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Mexico alters fuel tax deduction as pump prices rise


 

By Argus

RIO DE JANEIRO
Petroleumworld 03 15 2019

Mexico's finance ministry started this week basing the formula it uses to set deductions from fuel excise taxes (IEPS) on wholesale instead of retail margins, a change it said is aimed at trimming higher prices at the pump.

The government started the weekly fuel tax deduction mechanism in February 2017 to smooth volatility in gasoline and diesel prices as price caps were being removed. Yet prices have still risen by more than 30pc since then to above $3/USG, prompting early protests. President Andres Manuel Lopez Obrador made the promise after taking office on 1 December that fuel prices would not rise above the inflation rate in 2019 .

Since the fuel tax is passed through to consumers the higher deductions are meant to translate into lower prices at the pump. But even when deductions were offered, "prices at the pump did not diminish at the same speed or in the same proportion," the ministry said.

The problem is that retailers are not obligated to cut retail prices by the same proportion as the deductions, said energy and tax lawyer Oscar Lopez Velarde with Ritch Mueller. "The deductions were actually becoming a great business for retailers [who] kept increasing differences between the wholesale prices and the retail prices," he said.

The finance ministry said that even with previous lower deduction levels, profit margins for retailers increased by 60pc in the first two months of this year compared with the same period of 2018 for regular gasoline, by 111pc for premium gasoline and by 18pc for diesel.

The deduction is the difference between the country's average retail price posted by the energy regulatory commission (CRE) multiplied by an inflation index the base price and a reference price. The reference price is a combination of the international wholesale reference price, a quality adjustment factor, logistics costs, taxes and now the average wholesale margin instead of the retail margin.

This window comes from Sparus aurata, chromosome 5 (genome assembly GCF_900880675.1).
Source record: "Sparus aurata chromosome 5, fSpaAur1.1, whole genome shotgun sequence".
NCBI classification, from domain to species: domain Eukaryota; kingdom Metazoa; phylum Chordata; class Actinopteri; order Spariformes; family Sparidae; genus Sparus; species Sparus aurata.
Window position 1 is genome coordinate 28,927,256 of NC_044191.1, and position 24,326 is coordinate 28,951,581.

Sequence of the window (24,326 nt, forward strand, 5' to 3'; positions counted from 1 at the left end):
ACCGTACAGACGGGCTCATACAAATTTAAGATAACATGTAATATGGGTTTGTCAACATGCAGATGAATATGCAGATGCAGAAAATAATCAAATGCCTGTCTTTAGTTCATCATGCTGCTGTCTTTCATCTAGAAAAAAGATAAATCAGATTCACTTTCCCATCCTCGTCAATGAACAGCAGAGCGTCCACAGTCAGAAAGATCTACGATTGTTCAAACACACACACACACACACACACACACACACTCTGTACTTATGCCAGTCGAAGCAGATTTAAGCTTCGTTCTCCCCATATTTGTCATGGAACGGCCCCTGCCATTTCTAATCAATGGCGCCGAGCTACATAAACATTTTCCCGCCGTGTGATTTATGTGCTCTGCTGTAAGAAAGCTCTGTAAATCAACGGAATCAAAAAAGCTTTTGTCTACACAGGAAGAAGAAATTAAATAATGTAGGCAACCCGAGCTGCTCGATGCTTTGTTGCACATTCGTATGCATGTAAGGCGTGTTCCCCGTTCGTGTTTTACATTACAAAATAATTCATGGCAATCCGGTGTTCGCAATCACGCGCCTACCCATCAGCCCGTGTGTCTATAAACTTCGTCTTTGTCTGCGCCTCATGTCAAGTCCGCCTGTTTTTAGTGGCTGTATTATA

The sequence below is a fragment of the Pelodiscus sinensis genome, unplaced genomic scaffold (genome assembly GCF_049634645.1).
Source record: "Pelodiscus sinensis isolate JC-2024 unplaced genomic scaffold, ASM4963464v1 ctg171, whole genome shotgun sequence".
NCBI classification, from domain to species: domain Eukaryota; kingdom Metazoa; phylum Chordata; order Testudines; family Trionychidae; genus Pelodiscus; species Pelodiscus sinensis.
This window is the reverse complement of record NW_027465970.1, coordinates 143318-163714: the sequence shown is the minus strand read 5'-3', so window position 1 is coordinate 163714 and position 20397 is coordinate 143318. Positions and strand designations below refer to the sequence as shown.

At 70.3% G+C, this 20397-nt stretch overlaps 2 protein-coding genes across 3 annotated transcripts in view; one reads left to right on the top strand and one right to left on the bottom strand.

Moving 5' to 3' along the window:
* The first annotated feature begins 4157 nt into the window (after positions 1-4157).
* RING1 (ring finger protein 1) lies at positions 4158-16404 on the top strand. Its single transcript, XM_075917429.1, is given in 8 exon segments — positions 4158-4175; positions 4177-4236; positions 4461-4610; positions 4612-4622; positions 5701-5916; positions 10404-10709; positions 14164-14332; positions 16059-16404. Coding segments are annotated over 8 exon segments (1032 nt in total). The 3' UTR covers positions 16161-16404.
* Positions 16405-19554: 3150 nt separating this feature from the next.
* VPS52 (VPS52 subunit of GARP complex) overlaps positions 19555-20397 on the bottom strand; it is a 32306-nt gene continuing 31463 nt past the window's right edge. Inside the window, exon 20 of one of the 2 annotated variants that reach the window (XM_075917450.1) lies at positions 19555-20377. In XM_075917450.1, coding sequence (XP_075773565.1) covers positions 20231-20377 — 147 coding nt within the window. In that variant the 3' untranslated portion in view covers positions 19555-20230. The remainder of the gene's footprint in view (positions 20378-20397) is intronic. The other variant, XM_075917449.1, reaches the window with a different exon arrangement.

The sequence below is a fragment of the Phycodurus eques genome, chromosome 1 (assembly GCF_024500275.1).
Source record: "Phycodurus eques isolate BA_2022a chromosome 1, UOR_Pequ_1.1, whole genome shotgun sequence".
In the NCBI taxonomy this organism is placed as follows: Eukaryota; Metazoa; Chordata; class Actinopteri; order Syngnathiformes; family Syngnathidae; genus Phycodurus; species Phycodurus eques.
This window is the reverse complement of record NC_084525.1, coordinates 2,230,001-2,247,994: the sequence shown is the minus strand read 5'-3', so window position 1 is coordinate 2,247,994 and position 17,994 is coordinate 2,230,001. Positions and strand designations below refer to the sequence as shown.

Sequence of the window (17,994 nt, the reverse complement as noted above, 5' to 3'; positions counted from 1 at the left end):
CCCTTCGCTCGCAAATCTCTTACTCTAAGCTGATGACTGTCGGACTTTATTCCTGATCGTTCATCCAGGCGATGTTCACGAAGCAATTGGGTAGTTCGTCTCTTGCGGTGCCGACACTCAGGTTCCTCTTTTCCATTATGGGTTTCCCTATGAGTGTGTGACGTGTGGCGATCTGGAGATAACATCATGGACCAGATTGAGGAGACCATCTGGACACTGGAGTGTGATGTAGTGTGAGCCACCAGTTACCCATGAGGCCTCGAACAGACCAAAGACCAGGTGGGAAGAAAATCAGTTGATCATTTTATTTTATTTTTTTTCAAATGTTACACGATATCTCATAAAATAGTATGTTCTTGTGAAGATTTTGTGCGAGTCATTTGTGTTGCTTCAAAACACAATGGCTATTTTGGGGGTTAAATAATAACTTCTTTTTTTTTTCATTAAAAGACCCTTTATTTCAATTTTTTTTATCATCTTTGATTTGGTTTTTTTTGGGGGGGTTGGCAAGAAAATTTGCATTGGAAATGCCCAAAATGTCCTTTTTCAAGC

By factoring the domestic wholesale margins into the new deduction formula the ministry said it hopes it will help "protect the purchasing power of final users."

The change in the formula will enable bigger deductions, but it may not resolve the issue since there is still no requirement the savings are passed on to drivers, Lopez Velarde said.

"What the change will do is deductions are granted but traders and retailers will still keep the benefit," he said.

Based on the new formula, IEPS deductions posted for this week increased to Ps0.32/l for regular gasoline from Ps0.094/l and diesel's deduction will increase to Ps1.404/l from Ps1.030/l for 12-15 March. There will still be no deduction for premium gasoline.

Pemex still supplies 93pc of the gasoline market in Mexico and posts its wholesale prices publicly. The supply from independent importers has grown to 7pc from nothing before the 2014 energy reform.


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